Keep your money and understand your investments. Set up a discount brokerage account.
Step Four: Find an Index Fund
Buying a bond or a Treasury note from the US Government is a very safe investment. Over the long term, owning a share of a market index like the Dow Jones Industrial Average, S&P 500 index, or the NASDAQ provides a reasonably safe and reasonably good return of 6% to 8% annually, over the long term. That's very good and it's not much work.
Better yet, there are almost no fees involved for investing in this type of index fund. Low fees translates to high yield; there's a strong correlation. If you keep your costs low, you keep more of your money. (Compare the cost of index funds against the expense ratios of mutual funds, but you'll discover that index funds are almost always cheaper. There are plenty of free mutual fund ratings out there to compare—too many, in fact. Pick a few plausible possibilities and compare.)
If you're new to investing, you could do very well to sock most of your available money into a fund like the Vanguard 500 Index Fund (VFINX) which tracks the S&P 500 index. It's a diverse selection of 500 large American corporations, and it's the standard by which all other investments measure their performance. If you're careful about picking your own stocks, you can get better performance, but if you're the invest and forget it type, this is a great way to invest over the long term.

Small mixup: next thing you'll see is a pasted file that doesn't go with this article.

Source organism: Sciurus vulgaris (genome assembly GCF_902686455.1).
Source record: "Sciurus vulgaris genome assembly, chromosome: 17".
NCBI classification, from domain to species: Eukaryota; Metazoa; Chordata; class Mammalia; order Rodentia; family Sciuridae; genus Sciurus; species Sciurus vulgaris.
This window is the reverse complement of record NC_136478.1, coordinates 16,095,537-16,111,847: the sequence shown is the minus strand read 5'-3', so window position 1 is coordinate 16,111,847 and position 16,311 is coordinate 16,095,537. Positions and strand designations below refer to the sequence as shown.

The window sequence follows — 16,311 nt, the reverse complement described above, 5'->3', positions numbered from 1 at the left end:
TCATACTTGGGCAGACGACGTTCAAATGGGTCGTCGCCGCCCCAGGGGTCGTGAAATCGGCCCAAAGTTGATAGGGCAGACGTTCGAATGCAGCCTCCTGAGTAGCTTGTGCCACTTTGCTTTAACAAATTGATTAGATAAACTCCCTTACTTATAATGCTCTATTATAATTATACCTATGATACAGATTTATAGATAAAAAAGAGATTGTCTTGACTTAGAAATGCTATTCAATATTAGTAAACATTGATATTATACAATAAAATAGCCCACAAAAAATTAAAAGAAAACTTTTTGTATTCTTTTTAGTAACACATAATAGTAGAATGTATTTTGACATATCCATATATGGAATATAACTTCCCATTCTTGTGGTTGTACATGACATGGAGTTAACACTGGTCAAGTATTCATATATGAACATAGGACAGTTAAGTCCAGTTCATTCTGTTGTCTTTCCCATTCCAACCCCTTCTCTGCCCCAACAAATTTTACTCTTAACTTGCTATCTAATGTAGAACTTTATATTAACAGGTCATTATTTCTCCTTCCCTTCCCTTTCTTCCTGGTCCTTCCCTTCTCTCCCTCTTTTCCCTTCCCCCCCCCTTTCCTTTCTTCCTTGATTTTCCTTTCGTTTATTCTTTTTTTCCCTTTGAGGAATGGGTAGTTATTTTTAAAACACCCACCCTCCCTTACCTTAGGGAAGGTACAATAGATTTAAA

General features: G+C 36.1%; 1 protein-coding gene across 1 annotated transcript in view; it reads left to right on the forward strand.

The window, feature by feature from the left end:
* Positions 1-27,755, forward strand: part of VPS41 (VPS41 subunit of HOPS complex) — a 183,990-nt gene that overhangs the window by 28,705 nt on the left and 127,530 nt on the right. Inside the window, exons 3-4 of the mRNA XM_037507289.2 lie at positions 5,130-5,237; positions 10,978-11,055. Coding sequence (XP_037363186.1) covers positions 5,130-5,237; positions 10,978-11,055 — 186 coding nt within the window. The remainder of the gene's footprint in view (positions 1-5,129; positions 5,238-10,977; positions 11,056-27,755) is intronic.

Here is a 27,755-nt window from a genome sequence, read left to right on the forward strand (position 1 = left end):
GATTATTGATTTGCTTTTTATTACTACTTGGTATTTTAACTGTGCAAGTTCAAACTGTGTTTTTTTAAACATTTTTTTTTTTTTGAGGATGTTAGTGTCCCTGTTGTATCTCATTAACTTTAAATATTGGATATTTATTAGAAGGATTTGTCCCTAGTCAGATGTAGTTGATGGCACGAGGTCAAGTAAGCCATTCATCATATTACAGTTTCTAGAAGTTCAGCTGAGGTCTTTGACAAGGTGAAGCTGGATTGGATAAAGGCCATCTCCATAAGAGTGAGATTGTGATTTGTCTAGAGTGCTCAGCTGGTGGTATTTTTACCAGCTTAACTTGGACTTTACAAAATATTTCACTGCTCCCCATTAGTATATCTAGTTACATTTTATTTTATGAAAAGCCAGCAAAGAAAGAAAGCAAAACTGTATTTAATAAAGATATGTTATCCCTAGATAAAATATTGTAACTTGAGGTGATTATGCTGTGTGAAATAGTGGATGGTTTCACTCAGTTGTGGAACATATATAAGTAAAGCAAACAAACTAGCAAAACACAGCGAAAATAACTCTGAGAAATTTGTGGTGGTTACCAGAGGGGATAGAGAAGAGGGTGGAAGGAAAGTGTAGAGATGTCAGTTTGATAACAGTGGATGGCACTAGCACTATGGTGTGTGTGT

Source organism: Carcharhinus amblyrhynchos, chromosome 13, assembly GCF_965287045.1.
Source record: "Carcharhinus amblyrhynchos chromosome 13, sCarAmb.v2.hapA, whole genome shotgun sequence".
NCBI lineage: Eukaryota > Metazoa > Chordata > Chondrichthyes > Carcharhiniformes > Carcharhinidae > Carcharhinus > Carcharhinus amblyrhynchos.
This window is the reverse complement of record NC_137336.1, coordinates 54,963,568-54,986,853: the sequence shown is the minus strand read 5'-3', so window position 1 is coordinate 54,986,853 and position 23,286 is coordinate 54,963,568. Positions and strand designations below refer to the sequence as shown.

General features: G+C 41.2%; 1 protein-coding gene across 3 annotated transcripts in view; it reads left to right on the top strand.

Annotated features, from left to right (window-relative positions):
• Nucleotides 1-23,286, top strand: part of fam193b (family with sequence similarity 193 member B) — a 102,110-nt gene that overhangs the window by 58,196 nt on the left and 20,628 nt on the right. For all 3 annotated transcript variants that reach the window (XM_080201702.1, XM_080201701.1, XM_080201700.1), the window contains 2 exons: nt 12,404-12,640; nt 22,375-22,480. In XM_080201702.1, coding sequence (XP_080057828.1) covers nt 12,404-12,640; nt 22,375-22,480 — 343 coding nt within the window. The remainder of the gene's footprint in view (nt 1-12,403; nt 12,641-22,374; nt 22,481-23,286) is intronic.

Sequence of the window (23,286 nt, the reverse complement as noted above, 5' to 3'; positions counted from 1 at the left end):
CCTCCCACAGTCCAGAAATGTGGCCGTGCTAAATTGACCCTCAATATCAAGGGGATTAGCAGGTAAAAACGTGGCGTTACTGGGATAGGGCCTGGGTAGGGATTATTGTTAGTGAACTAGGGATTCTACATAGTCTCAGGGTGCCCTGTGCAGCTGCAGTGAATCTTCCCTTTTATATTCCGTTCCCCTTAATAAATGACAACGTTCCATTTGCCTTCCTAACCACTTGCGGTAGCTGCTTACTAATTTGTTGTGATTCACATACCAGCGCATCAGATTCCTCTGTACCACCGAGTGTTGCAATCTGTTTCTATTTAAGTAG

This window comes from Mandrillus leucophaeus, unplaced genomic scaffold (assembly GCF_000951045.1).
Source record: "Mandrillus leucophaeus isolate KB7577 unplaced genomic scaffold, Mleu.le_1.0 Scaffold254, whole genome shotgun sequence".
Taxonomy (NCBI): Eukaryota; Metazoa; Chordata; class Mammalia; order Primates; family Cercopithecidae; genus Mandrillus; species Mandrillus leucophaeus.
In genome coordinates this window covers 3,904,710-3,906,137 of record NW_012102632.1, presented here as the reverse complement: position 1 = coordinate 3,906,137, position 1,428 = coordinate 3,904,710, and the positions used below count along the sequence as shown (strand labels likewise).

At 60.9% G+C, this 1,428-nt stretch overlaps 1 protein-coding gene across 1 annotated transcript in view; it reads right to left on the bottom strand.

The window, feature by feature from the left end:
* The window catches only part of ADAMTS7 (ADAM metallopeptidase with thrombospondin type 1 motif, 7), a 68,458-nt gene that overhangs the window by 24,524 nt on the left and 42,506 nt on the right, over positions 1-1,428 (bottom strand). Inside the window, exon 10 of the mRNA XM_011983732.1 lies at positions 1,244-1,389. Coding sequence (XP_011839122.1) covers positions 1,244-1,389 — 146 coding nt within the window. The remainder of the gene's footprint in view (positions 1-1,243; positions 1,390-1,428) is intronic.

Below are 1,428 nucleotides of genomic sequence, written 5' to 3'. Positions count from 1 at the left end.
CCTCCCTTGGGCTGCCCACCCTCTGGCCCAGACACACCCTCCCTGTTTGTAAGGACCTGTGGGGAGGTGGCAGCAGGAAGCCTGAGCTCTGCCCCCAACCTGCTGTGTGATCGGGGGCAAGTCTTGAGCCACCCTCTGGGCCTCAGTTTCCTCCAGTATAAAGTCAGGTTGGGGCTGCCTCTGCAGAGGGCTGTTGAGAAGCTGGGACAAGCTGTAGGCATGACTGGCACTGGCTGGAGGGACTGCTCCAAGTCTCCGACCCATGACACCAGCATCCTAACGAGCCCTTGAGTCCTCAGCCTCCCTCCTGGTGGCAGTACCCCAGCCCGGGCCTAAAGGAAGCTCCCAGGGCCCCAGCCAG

Other great index funds exist, but look for low fees and diversity and check their performance against the S&P 500 index.
Do note: even if you have a 401k through your employer and can't manage it on your own with a discount broker, sinking your money into a couple of good index funds is a great 401 k investment strategy. You can certainly find a good IRA discount broker, but rolling your money into a 401k self directed investment account might be more trouble than it's worth, unless you change jobs.